Terryl: I think the biggest challenge with 3D as far as creatures go is: It is far more difficult to an existing species in a realistic way, than an imaginary one. You’re always going to be able to tell the difference between a CG horse and a real horse, at least for right now. You can spot that, or at least I can. Maybe another example would be an elephant.

[41:40] Allan: Brother Bear was the last 2D film I’ve seen. I really loved it! From there, did you stay at Disney for a while? What happened after that?

Terryl: The next step after that, it kind of becomes a blur of all the characters I’ve worked on: from really cartoon-like to really realistic looking ones. I actually had a chance to initiate my own IP which was a story called The Katurran Odyssey which will be published later this year. It was an experimental book at the time. It’s not a graphic novel, but a cinematic one. Does that make sense? It was done in a film aspect ratio, so when you open it, it has the same proportions as a cinema film. There is text and type, but most of the real estate are pictures. It’s a fantasy story about a lemur who lives on a fantasy planet like Earth. It’s called Katurran. It’s inhabited entirely by animals, any species that have lived on this planet. He goes on an adventure. That’s what I’ve worked on for a couple of years.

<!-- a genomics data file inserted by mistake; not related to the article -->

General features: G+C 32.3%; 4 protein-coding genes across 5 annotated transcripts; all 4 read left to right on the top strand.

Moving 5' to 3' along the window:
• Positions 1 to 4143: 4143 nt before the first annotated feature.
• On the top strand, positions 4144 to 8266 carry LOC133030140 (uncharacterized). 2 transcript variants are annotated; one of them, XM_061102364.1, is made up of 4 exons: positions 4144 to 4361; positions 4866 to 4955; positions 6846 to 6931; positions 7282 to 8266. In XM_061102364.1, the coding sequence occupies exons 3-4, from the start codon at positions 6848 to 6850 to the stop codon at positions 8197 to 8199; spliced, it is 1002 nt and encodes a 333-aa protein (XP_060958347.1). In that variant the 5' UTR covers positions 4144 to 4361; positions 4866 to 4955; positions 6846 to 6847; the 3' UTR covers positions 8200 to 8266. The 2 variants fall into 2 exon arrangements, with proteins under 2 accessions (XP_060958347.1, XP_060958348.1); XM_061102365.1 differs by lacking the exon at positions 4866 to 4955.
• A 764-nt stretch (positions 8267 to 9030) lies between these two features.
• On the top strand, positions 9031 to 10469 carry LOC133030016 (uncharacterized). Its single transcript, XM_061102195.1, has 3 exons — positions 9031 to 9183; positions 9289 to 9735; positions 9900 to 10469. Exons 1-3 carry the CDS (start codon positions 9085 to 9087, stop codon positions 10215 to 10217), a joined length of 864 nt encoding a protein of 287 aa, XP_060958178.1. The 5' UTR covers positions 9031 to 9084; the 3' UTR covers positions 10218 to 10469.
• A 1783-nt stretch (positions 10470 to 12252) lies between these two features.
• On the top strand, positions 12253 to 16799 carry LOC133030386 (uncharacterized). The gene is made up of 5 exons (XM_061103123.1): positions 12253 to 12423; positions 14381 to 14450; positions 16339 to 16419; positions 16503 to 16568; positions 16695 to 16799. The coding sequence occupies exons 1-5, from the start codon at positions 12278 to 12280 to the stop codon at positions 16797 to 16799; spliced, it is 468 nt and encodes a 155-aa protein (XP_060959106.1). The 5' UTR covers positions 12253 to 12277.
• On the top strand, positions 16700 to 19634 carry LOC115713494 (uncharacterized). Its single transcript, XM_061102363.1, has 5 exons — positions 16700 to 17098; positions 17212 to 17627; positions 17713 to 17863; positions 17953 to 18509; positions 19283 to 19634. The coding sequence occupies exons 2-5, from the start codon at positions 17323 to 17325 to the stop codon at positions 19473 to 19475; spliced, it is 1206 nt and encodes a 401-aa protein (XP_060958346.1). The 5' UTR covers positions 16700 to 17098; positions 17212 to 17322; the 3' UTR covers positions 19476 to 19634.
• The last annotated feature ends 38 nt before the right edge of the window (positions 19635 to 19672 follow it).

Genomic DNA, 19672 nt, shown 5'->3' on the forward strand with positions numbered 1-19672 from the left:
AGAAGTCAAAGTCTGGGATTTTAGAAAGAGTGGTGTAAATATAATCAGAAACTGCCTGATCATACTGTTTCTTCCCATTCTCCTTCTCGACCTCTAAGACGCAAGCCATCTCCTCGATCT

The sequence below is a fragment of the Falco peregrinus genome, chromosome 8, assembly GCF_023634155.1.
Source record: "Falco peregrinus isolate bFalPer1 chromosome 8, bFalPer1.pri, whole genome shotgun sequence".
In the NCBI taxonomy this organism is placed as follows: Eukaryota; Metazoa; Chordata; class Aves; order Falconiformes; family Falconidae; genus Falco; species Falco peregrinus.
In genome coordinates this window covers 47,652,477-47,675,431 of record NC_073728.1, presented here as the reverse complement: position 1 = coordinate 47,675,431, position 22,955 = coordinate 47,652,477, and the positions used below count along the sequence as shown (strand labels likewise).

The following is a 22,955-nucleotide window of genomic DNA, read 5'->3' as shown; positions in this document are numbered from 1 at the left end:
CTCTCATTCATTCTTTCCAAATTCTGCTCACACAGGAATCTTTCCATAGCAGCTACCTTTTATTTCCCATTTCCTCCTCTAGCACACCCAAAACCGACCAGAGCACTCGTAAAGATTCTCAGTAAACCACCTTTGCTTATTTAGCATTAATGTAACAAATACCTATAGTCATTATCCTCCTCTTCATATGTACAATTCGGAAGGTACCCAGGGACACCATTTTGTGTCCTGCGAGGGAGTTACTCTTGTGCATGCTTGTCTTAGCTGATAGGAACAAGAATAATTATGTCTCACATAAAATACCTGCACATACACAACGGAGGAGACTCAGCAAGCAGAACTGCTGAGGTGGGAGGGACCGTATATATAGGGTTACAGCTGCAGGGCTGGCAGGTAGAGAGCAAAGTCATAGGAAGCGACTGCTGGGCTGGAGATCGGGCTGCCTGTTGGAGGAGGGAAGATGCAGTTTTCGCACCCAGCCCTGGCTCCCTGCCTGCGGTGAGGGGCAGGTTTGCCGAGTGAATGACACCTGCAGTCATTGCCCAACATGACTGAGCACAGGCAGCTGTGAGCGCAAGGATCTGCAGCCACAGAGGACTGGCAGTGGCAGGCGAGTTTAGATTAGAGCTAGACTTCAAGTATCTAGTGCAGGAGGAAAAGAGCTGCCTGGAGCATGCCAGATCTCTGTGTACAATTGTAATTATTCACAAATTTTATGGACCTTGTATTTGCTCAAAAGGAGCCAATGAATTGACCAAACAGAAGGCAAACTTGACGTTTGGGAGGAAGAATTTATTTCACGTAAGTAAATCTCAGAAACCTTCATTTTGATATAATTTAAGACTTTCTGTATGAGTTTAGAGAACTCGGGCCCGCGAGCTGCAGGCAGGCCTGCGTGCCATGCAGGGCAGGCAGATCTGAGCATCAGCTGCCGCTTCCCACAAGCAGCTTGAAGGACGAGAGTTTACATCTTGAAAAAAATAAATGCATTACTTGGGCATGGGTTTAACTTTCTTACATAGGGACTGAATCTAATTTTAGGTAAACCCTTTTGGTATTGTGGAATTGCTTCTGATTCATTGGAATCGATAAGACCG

[43:55] Allan: What was that like to take a break from some of the more collaborative projects and do something unique for yourself?

Terryl: It was very lovely and refreshing. I would encourage any artist to do that. When you’re running from a job to a job, to a job, those jobs belong to somebody else. And this job belongs to you! It’s pretty magical. It wasn’t entirely un-collaborative. I worked with an editor and also with a wonderful designer Bob Carrau. It was a very wonderful experience. It was still a collaborative project. It was pretty darn cool!

[45:11] Allan: To talk about Brave: You went to Pixar for a while. What was it like to go from Disney to Pixar (before it was owned by Disney)?

Terryl: Well, I worked on Brave early on. In general, the look and feel of Pixar is different. It’s all about the design aesthetic which is tailored somewhat to a particular production. Brave has a very elegant aesthetic. It’s sensitive to a mythical Scotland. As far as working on Elinor, at first she had a very elegant feel to her. It was almost like working on an illustrated book.

[46:59] Allan: One of my favorite painting-like frames of the movie at Pixar is of Brave. Was that your only project there?

Terryl: Yes, that was my only project for Pixar.

[47:30] Allan: That’s cool! What was like to work on John Carter? I like that film.